One of the most interesting markets to begin utilizing CGI in recent years has been over in Asia, particularly in China. Pro gaming and eSports has its roots in South Korea with the launch of industry classics like StarCraft II in 2010, followed closely by other Blizzard giants such as League of Legends, which by 2012 surpassed the raw gameplay hours of any other game in South Korea by more than double. Regardless, the Asia gaming market and its high imagery demands is a major part of the $116 billion global gaming industry projected growth in coming years.
Why is China a notable part of this growth? With closely monitored governmental regulations recently opening up the possibilities, China is seeing unprecedented growth, both in user numbers and production. China now boasts 183 million mobile gamers, all of whom join the 36% of gamers globally who are now on mobile devices. China based mobile esports teams in spaces like Supercell and Gen.G are opening up player demographics in previously untapped populations and skill levels.
China based game developers are cleverly and carefully designing games such as Journey to the West and other productions by companies like One Zero Digital Limited around historically accurate depictions and stories of ancient China, all the while working to dispel disparaging cultural stereotypes that would work against platform growth. All of this is happening at an amazingly high rate of speed, given that the restrictions on video game consoles in China were lifted less than 3 years ago.
CGI: Leonardo Render’s Transformative Solution
Leonardo Render is possibly the greatest thing to happen to the CGI market since CGI was invented, and this is particularly true in the Asian market, where exponential growth of CGI has not only met, but surpassed US and European markets. In China for example, where an average of 27 new games per day are released, there is an unprecedented market driven need for speed.
Leonardo Render offers that speed, and they offer it at very economical rates. By identifying and solving the single greatest factor causing in CGI production, impossibly slow rendering speeds, Leonardo Render has transformed the industry, making things that were previously impossible in virtual reality spaces a happy reality, both for CGI animators and the various user populations they serve.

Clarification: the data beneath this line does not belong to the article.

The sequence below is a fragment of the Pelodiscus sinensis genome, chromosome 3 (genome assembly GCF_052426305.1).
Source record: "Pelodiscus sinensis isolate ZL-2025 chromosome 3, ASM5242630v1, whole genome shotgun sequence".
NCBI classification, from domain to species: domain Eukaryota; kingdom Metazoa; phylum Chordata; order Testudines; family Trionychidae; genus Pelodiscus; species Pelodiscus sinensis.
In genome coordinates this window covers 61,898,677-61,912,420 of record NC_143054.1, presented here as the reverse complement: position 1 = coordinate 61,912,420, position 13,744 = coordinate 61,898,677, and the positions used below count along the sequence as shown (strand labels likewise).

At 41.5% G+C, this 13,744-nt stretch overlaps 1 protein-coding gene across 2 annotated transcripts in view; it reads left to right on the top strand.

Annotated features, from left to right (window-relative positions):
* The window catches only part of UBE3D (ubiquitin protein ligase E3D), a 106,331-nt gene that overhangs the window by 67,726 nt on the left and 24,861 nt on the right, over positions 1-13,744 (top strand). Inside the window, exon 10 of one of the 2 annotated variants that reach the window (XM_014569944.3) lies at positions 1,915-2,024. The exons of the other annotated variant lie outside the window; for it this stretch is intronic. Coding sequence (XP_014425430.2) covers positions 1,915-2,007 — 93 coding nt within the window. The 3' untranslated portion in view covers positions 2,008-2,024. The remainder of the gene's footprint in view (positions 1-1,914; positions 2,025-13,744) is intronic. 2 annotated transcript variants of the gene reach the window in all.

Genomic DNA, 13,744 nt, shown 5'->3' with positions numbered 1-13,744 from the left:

Their solution is both simple and brilliant: by tapping into GPU mining facilities, an established infrastructure which previously was utilized for Ethereum mining in the cryptocurrency world, the Leonardo Render people are actually not only solving this unsolveable problem, they are also providing large groups of unemployed GPU miners a very profitable market. This is because the GPU farms that were built for Ethereum mining have been overtaken by ASICs mining hardware, which operates at a faster and more economical rate than previous miners could ever hope to compete with.
Through the Leonardo Render platform, GPU miners can now offer their services to GPU-intensive CGI rendering projects, creating an undeniable win-win for both parties. CGI animators can now see their production happening in real time, giving them opportunity to modify, edit, and alter their final products. This was an option previously unavailable to them, given the fact that rendering used to take days and weeks to complete, particularly for animation projects. GPU miners also win in this scenario, as they are now looking at making $0.50 per GPU per hour for CGI rendering services, as opposed to the previous $0.04 they would make mining Ethereum.
With recent forays into the Asian gaming and CGI markets at various trade conferences and road shows, Leonardo Render is excited to support the growing Asian CGI market. The need for quick and cost effective CGI rendering is enormous, and nowhere is it greater than in Asia, where the combined needs of China, South Korea, and other Southeast Asian countries make it the fastest growing global market in the world.